KANSAS CITY, MO — A rare illnesses with symptoms like polio may have spread to Kansas City.
Children’s Mercy hospital reports it is treating two possible cases of acute flaccid myelitis or AFM.
Cases have already been confirmed in five other states: Illinois, Washington, Colorado, Minnesota and Pennsylvania.
A doctor at Children’s Mercy said those cases were reported to the Center for Disease Control and Prevention, and that they are analyzing them now.
However, because AFM symptoms are similar to polio, it’s scary when people hear about it.
“It’s an inflammation of the spinal nerves,” said Mary Anne Jackson, a Professor of Pediatrics at Children’s Mercy Hospital.
She said they’ve reported two suspected cases of AFM to the CDC over the last couple of months.
“This year we’ve seen some cases across the United States coincident with an uptick of Enterovirus D68,” she said. “Again, not the extent that we saw it back then, but enough so that we said we’re going to have to be looking and on attention.”
She said that, about four years ago, there was an uptick in cases of enterovirus D68. AFM has been associated with it, another respiratory virus called enterovirus 71, and West Nile virus.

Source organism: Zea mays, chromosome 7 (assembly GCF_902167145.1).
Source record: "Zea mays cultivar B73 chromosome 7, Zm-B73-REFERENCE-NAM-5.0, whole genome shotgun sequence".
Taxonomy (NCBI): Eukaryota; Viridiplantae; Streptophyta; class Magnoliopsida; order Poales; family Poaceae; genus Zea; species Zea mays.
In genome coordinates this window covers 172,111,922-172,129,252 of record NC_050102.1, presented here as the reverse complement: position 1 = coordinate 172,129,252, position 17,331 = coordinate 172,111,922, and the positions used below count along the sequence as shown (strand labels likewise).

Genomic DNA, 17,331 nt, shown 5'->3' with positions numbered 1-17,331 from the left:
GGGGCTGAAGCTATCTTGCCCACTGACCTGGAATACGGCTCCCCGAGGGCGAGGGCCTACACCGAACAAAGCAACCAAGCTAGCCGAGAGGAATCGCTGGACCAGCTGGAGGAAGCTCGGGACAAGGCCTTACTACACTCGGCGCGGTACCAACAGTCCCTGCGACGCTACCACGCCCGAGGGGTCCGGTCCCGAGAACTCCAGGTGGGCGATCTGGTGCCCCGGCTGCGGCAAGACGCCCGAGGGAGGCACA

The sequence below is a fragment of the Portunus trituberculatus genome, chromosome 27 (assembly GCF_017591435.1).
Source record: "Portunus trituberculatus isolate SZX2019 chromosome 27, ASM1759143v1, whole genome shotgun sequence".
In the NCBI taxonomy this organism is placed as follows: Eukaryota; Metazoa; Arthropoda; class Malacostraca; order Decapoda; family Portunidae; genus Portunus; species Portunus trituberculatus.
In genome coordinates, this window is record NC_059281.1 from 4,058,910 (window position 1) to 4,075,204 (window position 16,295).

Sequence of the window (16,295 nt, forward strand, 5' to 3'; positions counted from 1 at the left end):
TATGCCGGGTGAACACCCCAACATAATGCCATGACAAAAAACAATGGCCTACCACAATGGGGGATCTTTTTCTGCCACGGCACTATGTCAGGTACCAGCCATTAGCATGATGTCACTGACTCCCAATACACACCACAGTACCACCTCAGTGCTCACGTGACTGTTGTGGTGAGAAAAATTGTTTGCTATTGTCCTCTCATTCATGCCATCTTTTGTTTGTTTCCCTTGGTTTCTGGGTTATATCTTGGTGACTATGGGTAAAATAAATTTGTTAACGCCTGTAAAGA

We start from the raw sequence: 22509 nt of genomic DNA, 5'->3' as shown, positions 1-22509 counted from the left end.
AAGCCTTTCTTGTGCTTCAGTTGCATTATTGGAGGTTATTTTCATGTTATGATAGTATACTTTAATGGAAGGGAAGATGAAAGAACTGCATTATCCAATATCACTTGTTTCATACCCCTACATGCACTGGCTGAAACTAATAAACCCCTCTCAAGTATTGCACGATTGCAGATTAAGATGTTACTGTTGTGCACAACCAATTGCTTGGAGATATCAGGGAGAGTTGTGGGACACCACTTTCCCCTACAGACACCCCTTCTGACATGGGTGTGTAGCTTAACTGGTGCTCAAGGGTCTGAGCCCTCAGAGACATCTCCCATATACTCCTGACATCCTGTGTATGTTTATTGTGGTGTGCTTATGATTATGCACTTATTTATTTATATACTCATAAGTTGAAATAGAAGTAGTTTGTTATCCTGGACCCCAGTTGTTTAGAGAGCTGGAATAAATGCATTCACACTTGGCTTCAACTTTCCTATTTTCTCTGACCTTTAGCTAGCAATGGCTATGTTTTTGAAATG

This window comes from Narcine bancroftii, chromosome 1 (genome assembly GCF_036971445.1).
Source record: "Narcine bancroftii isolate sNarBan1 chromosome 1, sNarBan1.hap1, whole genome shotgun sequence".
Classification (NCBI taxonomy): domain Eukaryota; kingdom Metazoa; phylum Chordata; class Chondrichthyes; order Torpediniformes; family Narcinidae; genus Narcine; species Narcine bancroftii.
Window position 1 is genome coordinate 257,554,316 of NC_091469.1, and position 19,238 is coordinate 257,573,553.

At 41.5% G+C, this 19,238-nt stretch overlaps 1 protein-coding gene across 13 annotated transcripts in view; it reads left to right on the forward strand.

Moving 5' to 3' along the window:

Those viruses could show a range of symptoms; from none to severe.
AFM is very rare.
It more than likely follows a viral infection and Jackson said you have to be genetically predisposed to getting that type of inflammation.
The chances of a child contracting it is less than one in a million.
“This would be no surprise to parents to say if your child is ill-feeling, lethargic, or they suddenly present with inability to use a limb, you need to see your doctor,” Jackson said.
There is no vaccine for AFM.
Jackson said there is nothing you can really do to prevent viruses from spreading, but that washing your hands, covering your mouth when coughing, and staying home when you’re sick helps.